As a parent-coach are you guilty of treating your kids differently than the other kids on the team? My guess is yes. It is in our nature to give them “special” treatment. All of my coaching experience to this point,has been coaching my kids and their teams. Can you say emotionally vested?
“Oh, he’s that coach”
You are probably saying, “I cannot believe he admitted that, publicly!” Yes, I do admit it, publicly. When I say my kids are treated differently here is what I mean. They are not given more playing time, more plays are not run for them, and they do not get any passes from the coach. Actually it is just the opposite. I have been more inclined to sacrifice my son or daughter’s playing time for another kid on the team, call an unbalanced number of plays in favor of their teammates, and I am
probably harder on them than any other players.
Why do we do this as parents and coaches?
As I said earlier you probably do the same. But why? As I thought about it I came up with a few possible reasons.
- I know my kids and what they are capable of, so when I see their effort lacking, I don’t allow it.
- I don’t want any parents thinking my child is treated special, so I go harder the other way.
- I want to push my kids so they will excel, and stand out among their peers (yes, I admit I want my kids to look and perform very well)
- I know them, they know me, and I love them lots! They know this.
- I know what they can handle, and cannot. As well as how they will react. I am not sure of the other kids so it is a learning and balancing process with them.
A new experience has helped me
Recently, I was given the opportunity to help coach elementary and middle school basketball teams here in my local area. I have been helping out in some capacity throughout the season, but this was my first opportunity to actually be on the floor and on the bench. In addition the following couple of days I was asked to help out with practice. My children are not on either team, so my coaching was truly equal opportunity. Every player no matter their skill level, or anything else, was held to the same standards. My expectations were for them to play hard, and perform to the best of their respective abilities, while showing sportsmanship. My job was to help them do this.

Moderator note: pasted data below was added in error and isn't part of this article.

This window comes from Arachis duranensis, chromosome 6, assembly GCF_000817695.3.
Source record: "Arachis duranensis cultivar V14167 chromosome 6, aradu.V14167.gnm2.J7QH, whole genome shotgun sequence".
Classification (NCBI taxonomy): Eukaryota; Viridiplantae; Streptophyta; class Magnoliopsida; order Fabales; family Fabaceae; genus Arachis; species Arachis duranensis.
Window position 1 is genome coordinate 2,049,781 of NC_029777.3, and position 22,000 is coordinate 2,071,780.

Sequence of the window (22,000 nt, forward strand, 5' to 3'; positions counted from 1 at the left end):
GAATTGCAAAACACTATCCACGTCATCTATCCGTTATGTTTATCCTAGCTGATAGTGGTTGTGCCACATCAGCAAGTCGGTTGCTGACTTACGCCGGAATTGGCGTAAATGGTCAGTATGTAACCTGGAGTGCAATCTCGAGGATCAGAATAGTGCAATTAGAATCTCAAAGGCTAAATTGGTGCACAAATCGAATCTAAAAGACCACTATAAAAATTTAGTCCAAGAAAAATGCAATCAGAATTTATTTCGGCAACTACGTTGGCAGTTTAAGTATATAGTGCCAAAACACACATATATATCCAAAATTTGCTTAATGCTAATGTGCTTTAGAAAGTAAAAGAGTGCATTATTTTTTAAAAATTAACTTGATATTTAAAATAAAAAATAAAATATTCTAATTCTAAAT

Treating every player the same…even your own
Now that I have a new perspective and have shown the ability to coach without bias, I will soon be able to put this “new” method into practice. A new basketball season is starting for my son, and I know many of his teammates very well on this team. My difficult task will be to coach him the same as everyone else. My expectations are that it can be done, but it will not be easy. The first step is to realize I had shown a difference. Below are some additional steps I’ll be taking to help.
- Have your game/practice plans and playing times planned in advance. Take out the emotion.
- Have other coaches/parents help and together define roles for you all. You are a team as well.
- Make sure your child does not end up in your line every drill. Have them equally work with the other coaches
- Set goals with your child at the beginning of the season, and share them with the other coaches.
- Save some of your coaching for the individual workouts and play sessions at home.
Question: Have you experienced this? Do you coach your kids different, or have you witnessed this with other parent-coaches? Please share in the comment section below your experience and it was handled.
Jackie Bledsoe, Jr. writes a Family Leadership blog at jackiebledsoe.com. He is a sports parent of three, has played sports for over 30 years, including the collegiate level, and coached youth sports for the past eight years. You can connect with him on Facebook and Twitter (@jbledsoejr).